The internal documents are part of a high-profile labor dispute in which Boeing has been accused by the National Labor Relations Board of retaliating against the union for labor strikes in the Puget Sound region.
Presented to Boeing's board of directors in 2009 -- they show Boeing officials believed opening the South Carolina plant was the highest-risk option they studied with the highest likelihood of failure. Another option was to open the second line in Everett, where the company was already building the plane.
But the documents also say the South Carolina plan, dubbed "Project Gemini," would help in "rebalancing an unbalanced and uncompetitive labor relationship."
One document listing rationale supporting the South Carolina plan said it "creates a non-union, competitive labor choice" and "lowers labor costs and avoids the current hostage situation," an apparent reference to past strikes at plants in Washington, Oregon and Kansas. The same document also lists other positive reasons for choosing South Carolina, including logistical efficiency, geographic diversity and gaining political support in a key state.
"The Project Gemini documents prove what we've suspected all along -- that Boeing moved to Charleston to punish our members for exercising their union rights," said Connie Kelliher, a spokeswoman for the union's District 751.
A Boeing spokesman had no immediate comment. Boeing has denied it opened the new plant to retaliate against the union, saying it did so for valid economic reasons.
The latest documents were obtained through a subpoena during the government's lawsuit now pending before an administrative law judge in Seattle. The NLRB brought its case after the Machinists union filed a complaint charging Boeing with violating the law.
The NLRB contends that Boeing opened the second line in right-to-work South Carolina to punish union workers in Washington state over a series of costly strikes, including a 58-day work stoppage in 2008. NLRB assistant general counsel Lafe Solomon wants Boeing to open another 787 in Washington state for unfairly opening the South Carolina one.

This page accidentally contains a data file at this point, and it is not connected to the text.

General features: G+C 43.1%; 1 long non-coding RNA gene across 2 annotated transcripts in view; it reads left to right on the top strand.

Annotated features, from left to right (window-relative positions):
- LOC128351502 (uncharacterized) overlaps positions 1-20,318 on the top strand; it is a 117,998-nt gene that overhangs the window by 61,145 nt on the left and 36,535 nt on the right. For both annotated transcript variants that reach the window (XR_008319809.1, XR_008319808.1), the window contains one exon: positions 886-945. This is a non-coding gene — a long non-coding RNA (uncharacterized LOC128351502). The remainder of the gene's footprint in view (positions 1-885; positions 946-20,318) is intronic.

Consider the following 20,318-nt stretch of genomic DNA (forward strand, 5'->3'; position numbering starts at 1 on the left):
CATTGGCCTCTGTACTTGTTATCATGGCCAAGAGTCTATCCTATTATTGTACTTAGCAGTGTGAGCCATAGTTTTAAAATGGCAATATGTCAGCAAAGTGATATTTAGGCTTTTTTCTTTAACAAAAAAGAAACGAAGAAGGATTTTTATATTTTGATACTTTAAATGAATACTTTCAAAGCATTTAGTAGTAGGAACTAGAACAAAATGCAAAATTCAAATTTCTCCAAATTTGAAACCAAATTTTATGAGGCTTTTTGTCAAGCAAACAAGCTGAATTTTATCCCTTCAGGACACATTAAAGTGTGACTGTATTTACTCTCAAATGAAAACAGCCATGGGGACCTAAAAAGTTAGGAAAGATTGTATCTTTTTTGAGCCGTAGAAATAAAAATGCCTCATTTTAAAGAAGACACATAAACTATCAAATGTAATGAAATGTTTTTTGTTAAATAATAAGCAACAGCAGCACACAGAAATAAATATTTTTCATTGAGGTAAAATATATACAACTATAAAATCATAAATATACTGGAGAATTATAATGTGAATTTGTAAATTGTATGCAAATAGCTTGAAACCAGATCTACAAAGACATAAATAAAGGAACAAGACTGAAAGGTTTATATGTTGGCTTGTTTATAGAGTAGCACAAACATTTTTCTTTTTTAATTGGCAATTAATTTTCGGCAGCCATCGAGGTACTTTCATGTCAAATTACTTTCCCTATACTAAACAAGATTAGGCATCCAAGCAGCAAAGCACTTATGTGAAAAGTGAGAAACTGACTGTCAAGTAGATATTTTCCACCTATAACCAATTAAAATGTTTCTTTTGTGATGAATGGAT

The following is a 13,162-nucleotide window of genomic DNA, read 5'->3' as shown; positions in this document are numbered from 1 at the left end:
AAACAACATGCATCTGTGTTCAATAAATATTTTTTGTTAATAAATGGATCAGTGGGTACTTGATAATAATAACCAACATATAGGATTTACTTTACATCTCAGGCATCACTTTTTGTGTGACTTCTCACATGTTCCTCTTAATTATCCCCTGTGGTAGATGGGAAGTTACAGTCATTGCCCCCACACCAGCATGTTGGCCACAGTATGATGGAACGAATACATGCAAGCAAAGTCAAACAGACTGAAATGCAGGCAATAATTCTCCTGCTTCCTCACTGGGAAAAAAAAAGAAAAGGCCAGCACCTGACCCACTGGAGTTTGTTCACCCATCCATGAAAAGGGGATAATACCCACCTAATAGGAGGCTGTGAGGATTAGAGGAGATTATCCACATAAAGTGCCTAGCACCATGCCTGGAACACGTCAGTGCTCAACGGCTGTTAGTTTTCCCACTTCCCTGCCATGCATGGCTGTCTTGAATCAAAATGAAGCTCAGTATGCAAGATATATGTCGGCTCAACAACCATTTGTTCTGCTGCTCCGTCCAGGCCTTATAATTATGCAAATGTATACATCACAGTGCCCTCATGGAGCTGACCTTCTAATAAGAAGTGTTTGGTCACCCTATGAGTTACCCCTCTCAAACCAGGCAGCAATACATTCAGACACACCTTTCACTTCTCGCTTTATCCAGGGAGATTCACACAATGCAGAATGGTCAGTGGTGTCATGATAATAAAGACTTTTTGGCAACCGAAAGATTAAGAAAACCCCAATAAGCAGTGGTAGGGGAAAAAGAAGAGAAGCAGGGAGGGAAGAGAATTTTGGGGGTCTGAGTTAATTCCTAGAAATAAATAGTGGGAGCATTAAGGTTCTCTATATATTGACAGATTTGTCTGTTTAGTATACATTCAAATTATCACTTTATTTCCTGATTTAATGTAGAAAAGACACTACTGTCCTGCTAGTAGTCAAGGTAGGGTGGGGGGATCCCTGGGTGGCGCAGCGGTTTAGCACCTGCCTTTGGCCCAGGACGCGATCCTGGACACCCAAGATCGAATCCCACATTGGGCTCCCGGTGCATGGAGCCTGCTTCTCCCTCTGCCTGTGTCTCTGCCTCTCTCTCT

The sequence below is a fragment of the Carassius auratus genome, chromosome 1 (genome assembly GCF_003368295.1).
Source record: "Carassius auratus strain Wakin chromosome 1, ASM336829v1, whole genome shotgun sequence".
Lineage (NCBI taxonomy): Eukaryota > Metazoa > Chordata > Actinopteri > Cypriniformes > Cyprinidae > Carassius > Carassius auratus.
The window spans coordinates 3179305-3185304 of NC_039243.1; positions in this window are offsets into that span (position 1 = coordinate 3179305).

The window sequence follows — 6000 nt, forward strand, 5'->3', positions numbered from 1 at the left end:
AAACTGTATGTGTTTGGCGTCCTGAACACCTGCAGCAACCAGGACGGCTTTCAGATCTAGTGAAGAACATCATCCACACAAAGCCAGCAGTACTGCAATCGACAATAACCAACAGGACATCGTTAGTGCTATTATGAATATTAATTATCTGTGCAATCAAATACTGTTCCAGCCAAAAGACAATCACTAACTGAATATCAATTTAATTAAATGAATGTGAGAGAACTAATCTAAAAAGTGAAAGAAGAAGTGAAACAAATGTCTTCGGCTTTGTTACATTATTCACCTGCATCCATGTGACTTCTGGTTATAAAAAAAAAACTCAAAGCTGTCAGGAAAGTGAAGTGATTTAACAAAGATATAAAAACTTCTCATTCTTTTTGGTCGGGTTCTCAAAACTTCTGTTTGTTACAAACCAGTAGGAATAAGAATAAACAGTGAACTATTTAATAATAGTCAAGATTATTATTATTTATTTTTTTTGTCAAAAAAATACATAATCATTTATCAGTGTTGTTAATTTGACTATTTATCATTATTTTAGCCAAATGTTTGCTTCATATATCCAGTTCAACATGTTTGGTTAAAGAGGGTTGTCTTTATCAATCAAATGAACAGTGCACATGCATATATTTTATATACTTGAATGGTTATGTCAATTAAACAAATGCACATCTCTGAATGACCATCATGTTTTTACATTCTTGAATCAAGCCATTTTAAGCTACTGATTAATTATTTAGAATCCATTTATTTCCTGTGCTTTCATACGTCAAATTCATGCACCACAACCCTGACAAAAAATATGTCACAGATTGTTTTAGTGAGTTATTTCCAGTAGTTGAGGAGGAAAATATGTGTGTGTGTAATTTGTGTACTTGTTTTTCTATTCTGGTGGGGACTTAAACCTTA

It was already known that Boeing executives had made public comments that criticized union activity and mentioned it as a reason to open a new line outside Washington. Boeing officials said those comments were twisted out of context and that just because the company complained about the union didn't necessarily mean those issues drove the decision to open a new line in South Carolina.
Boeing officials say granting the government relief would force it to close a $1 billion plant and lay off more than a thousand South Carolina workers. The company says the government has no legal right to interfere with business decisions about where to locate production. However, industry observers say Boeing could use the extra 787 production capacity.
The case has become an issue in the campaign for the Republican presidential nomination and GOP lawmakers have used the issue to bash the Obama administration's economic policies.
The eight-week strike by the Machinists in late 2008 shut down Boeing's commercial airplane production. The union walkout covered some 27,000 Boeing employees in Washington state, Oregon and Kansas.
Boeing has said the strike was a factor in delays for its new 787 and a new version of its 747. Boeing is delivering its first 787, three years late, on Monday. Other factors included design issues and an electrical fire during a test flight in November.
The documents released by the Machinists on Friday show that Boeing was concerned about an "unbalanced" relationship with the union. The company has long been concerned that its unions have too much leverage with their ability to shut down its production line.
Adding a line in Charleston creates "a competitive labor choice and counterbalance to Union leverage," the documents say. The documents also note that adding a line in Charleston makes its supply chain and management tasks more complex.
Still, the internal documents said going to South Carolina would have a long-term "negative impact to 787 program profitability." The new plant would cost between $1.5 billion and $2 billion, "significantly greater" than the cost of keeping the line in Everett, the documents said. Boeing officials also warned the company that the new Charleston workers would not be as productive as those in Everett, increasing the possibility of missed deliveries.
Boeing claims the NLRB can't make a case of retaliation because no workers in Washington lost their jobs. Instead, the company says, it created new jobs in South Carolina.
But the Machinists estimate that Boeing's move to South Carolina will cost the Seattle area between 1,800 and 3,000 jobs that should have stayed in the area.
"Those are real people," Kelliher said. "Boeing shifting jobs from Washington state to South Carolina, how that equals job creation for America? I guess it's the same math that told them it's the right business decision."